Whilst learning to drive you will need to experience a variety of road junctions in preparation for the driving test. The driving test will most certainly involve you having to deal with all the different types of junctions.
The junctions tutorial will guide you through all the different types of junctions and how you need to deal with them to not only drive safely but to of course pass the driving test.
T-junctions take many forms and examiners during the driving test are particularly scrupulous when it comes to the correct procedure of junctions. This in-depth tutorial will help not only learner drivers, but foreign drivers wishing to take the UK driving test.
Whilst learning to drive and during your driving test, one of the most important aspects of junctions is how you approach them. Other than the typical T-junction, crossroads and roundabouts are also forms of junctions and how you approach them depends on if they are what driving instructors and examiners call ‘open or closed’.
Locating a road junction
Approaching junctions inappropriately is a very common method of failing the driving test. During the test, it is important to locate a junction ahead as early as possible. Many learner driver are unaware of an approaching junction and realise far too late, often resulting in the need to stop the car too harshly, stopping over the give way line or the examiner having to use the dual controls. This is due to lack of appropriate observation.
Whilst driving, look for signs of a junction up ahead. This can of course be the triangle Give Way warning sign, a Stop sign or traffic lights. Try and look for other indications of a junction such as cars passing in front up ahead, or you may be able to see give way road markings and lines. Look at the UK road traffic signs section for examples of road signs. You will have to apply the MSN routine (mirror, signal, manoeuvre) if you intend on turning either left or right. We will cover this routine further in the next section. For further information, see:
Open Junction Compared to Closed Junction
The following diagrams illustrate the difference between an open and closed junction.
Open and closed road junctions
Once you have located a junction, your approach needs to be slow. This depends on the type of road you are driving on, but often 2nd gear at around 10 to 15mph is usually appropriate. You will need to determine if the junction is open or closed. The open junction above gives the driver of the orange car a clear view of the road that they intend to move onto as they approach. There are no trees, bushes or houses obscuring their view. If the road is clear, the driver of the orange car can continue onto the new road in 2nd gear without the need to stop.
The image of the closed road junction is very different however. The approaching junction is obscured from the orange car drivers vision due to large bushes and trees. It is likely that they will need to stop before proceeding into the new road. Closed junctions are more common place in built up residential areas where roads are often quite narrow.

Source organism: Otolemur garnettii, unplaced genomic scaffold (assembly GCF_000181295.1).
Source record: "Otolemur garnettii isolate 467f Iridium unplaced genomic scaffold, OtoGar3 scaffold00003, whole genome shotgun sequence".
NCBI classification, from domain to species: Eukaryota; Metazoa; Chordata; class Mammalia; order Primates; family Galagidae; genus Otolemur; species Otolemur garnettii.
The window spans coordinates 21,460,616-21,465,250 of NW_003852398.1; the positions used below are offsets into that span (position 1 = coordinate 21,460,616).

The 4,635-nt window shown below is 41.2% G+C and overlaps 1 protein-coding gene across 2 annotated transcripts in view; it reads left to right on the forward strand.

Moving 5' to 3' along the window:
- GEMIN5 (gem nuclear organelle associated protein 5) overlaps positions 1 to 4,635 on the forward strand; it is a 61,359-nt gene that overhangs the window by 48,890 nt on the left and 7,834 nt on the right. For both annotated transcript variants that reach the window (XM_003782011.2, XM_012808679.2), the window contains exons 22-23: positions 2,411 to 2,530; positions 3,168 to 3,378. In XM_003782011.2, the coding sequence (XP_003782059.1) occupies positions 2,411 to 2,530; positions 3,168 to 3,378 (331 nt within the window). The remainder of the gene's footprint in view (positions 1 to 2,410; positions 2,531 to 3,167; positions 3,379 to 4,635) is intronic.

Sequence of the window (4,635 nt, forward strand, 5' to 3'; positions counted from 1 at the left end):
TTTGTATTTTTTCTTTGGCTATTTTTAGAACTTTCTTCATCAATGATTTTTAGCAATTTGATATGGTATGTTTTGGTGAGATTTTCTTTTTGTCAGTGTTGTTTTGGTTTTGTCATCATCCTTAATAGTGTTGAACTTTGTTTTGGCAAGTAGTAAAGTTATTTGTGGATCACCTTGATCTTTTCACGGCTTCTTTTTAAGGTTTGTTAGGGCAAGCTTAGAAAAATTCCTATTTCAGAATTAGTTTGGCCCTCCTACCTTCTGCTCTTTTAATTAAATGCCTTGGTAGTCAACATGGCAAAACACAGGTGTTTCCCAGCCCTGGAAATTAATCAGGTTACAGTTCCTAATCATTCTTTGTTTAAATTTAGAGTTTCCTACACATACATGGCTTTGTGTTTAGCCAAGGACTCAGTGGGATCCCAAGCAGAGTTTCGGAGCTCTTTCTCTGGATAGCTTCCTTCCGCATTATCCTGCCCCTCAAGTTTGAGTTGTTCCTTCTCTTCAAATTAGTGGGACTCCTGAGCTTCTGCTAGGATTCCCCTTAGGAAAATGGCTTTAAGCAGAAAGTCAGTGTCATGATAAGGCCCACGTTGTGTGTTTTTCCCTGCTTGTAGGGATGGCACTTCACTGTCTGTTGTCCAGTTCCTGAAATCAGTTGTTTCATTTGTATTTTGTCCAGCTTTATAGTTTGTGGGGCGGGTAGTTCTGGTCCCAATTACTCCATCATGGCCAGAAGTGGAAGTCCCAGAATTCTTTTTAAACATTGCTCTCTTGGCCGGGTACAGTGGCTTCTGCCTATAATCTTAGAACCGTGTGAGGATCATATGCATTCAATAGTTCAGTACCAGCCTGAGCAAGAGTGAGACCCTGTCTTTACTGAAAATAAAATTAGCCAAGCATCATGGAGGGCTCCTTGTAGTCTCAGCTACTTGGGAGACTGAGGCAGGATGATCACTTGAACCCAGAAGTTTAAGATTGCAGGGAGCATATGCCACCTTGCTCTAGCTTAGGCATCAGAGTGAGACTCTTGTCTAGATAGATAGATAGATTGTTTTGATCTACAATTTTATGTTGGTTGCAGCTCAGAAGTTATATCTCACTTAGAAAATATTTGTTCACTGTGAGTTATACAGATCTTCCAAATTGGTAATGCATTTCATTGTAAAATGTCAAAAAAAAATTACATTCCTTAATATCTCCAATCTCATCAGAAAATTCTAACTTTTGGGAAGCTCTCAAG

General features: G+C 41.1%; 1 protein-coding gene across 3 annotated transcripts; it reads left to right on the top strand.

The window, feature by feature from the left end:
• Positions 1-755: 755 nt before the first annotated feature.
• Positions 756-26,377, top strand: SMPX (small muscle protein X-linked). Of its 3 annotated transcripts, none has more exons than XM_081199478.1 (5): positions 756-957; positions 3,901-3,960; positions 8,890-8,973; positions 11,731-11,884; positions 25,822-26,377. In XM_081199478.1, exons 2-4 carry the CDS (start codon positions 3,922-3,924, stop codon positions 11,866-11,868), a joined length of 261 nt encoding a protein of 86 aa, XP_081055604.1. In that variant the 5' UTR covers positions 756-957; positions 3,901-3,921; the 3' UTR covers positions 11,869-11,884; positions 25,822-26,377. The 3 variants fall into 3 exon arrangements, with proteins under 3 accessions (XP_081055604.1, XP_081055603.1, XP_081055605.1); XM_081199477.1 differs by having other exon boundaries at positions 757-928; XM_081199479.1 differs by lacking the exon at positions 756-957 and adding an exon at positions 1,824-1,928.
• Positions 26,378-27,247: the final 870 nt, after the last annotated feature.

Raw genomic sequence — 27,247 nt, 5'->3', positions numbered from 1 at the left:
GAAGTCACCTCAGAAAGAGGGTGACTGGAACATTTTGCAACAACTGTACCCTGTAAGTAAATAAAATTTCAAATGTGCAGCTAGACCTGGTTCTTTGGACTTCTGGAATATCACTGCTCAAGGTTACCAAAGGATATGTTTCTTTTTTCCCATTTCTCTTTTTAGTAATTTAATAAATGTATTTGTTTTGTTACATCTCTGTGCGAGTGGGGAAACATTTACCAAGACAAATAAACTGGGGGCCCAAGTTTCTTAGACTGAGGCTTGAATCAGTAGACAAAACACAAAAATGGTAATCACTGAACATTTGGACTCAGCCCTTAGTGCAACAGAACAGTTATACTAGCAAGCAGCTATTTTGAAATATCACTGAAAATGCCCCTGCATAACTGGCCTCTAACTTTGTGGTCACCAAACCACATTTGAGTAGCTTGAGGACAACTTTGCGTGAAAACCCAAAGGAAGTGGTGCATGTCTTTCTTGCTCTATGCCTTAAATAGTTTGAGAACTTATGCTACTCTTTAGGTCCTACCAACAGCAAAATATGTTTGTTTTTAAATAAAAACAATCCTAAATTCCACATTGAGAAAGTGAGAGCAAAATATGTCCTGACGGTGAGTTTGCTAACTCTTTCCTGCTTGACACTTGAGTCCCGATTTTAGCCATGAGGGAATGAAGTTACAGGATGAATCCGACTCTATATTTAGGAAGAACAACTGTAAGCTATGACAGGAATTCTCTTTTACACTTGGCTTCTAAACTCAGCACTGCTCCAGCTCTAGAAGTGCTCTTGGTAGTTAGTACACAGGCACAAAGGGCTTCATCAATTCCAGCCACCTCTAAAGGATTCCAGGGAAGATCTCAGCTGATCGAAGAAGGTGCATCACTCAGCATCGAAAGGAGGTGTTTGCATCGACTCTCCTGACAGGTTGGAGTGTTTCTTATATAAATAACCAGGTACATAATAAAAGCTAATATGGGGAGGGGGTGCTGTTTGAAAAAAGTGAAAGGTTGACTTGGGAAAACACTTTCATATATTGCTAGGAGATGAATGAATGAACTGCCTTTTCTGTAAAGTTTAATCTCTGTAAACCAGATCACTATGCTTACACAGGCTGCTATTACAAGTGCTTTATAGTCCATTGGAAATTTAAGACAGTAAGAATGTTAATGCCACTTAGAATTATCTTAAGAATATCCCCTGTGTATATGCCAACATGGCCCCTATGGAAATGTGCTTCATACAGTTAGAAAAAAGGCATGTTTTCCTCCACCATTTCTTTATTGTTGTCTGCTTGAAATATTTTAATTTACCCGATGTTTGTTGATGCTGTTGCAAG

In such areas, there may be no signs traffic signals or even road markings to suggest there is a junction ahead. Driving on such roads requires an appropriately slow speed with careful observation. These types of roads are common place on the driving test and although often quiet, can be difficult.
The above examples of open and closed junctions are T-junctions. This can also apply to crossroads and roundabouts. Locating a junction as early as possible allows you to drive at the correct speed and to determine if it is open or closed.
Junctions and parked cars
In residential areas, it is possible to be approaching a T-junction where cars are parked on the left very close to the actual junction itself. This is highly hazardous as it may force you to position your car on the incorrect side of the road at or close to the junction. Be aware of these types of hazards during driving lessons and the driving test. Whilst driving on roads where there is a high level of street parking, always locate areas where it is possible to pull into so to give-way to oncoming cars.
When approaching a T-junction with parked cars, approach extremely slowly and if room permits, at the junction itself, try to remain on your side of the road as much as possible. To do this, the approach speed must be extremely slow so as to manoeuvre into position as the junction line nears.
When to pull out of a junction
Pulling out of junctions is frequently difficult for learner drivers due to a lack of understanding the approaching traffic speed. This applies especially if you intend on turning right and crossing two lanes. To give you an understanding on how to make this easier, the next time you are waiting to turn right out of a junction, imagine instead of sitting there in your car, you are standing there as a pedestrian.
When you feel it is safe to walk across the road as a pedestrian, this will also be an ideal time to pull out of the junction in your car. This technique only applies to a 30 mph city road. Also to become more confident whilst pulling out of a junction, a good level of proficiency for clutch control and the biting point will benefit a learner driver.
Locating a road junction
Always look well ahead whilst driving, keeping a close eye for signs or signals indicating a junction is approaching. See junction signs for the various types of signs that tell a motorist a junction is ahead.
Tutorials and Guides Related to Junctions
- Types of junctions
- Turning left at a junction
- Turning right at a junction
- Box junction
- Y Junctions
- D Junctions
- Staggered junction
- Junction lines
- Junction signs
- Emerging from a junction
- Creep and peep